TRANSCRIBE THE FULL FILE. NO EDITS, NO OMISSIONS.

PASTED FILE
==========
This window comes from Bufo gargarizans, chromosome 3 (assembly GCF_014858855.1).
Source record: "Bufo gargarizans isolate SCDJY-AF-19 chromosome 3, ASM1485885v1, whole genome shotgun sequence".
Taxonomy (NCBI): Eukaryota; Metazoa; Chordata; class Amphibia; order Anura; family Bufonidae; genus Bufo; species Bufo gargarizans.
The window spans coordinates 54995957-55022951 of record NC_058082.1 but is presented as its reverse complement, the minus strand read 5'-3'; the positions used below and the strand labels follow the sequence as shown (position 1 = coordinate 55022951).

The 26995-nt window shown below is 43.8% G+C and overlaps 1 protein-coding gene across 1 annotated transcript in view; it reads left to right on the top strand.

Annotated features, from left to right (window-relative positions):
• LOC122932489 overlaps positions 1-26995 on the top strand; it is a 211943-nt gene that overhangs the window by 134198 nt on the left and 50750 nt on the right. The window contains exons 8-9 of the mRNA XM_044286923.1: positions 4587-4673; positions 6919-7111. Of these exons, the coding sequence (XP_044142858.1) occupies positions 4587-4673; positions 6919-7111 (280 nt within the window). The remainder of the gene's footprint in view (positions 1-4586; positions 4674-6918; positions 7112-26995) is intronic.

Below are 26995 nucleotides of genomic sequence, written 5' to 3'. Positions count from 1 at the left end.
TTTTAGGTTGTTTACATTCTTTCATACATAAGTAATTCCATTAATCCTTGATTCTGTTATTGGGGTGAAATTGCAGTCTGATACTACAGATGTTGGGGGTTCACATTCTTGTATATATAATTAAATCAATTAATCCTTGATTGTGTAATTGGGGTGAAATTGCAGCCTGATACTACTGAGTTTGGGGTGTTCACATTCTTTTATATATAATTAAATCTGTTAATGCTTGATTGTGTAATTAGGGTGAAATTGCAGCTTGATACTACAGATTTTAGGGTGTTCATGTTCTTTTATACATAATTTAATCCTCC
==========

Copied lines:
This window comes from Bufo gargarizans, chromosome 3 (assembly GCF_014858855.1).
Source record: "Bufo gargarizans isolate SCDJY-AF-19 chromosome 3, ASM1485885v1, whole genome shotgun sequence".
Taxonomy (NCBI): Eukaryota; Metazoa; Chordata; class Amphibia; order Anura; family Bufonidae; genus Bufo; species Bufo gargarizans.
The window spans coordinates 54995957-55022951 of record NC_058082.1 but is presented as its reverse complement, the minus strand read 5'-3'; the positions used below and the strand labels follow the sequence as shown (position 1 = coordinate 55022951).

The 26995-nt window shown below is 43.8% G+C and overlaps 1 protein-coding gene across 1 annotated transcript in view; it reads left to right on the top strand.

Annotated features, from left to right (window-relative positions):
• LOC122932489 overlaps positions 1-26995 on the top strand; it is a 211943-nt gene that overhangs the window by 134198 nt on the left and 50750 nt on the right. The window contains exons 8-9 of the mRNA XM_044286923.1: positions 4587-4673; positions 6919-7111. Of these exons, the coding sequence (XP_044142858.1) occupies positions 4587-4673; positions 6919-7111 (280 nt within the window). The remainder of the gene's footprint in view (positions 1-4586; positions 4674-6918; positions 7112-26995) is intronic.

Below are 26995 nucleotides of genomic sequence, written 5' to 3'. Positions count from 1 at the left end.
TTTTAGGTTGTTTACATTCTTTCATACATAAGTAATTCCATTAATCCTTGATTCTGTTATTGGGGTGAAATTGCAGTCTGATACTACAGATGTTGGGGGTTCACATTCTTGTATATATAATTAAATCAATTAATCCTTGATTGTGTAATTGGGGTGAAATTGCAGCCTGATACTACTGAGTTTGGGGTGTTCACATTCTTTTATATATAATTAAATCTGTTAATGCTTGATTGTGTAATTAGGGTGAAATTGCAGCTTGATACTACAGATTTTAGGGTGTTCATGTTCTTTTATACATAATTTAATCCTCC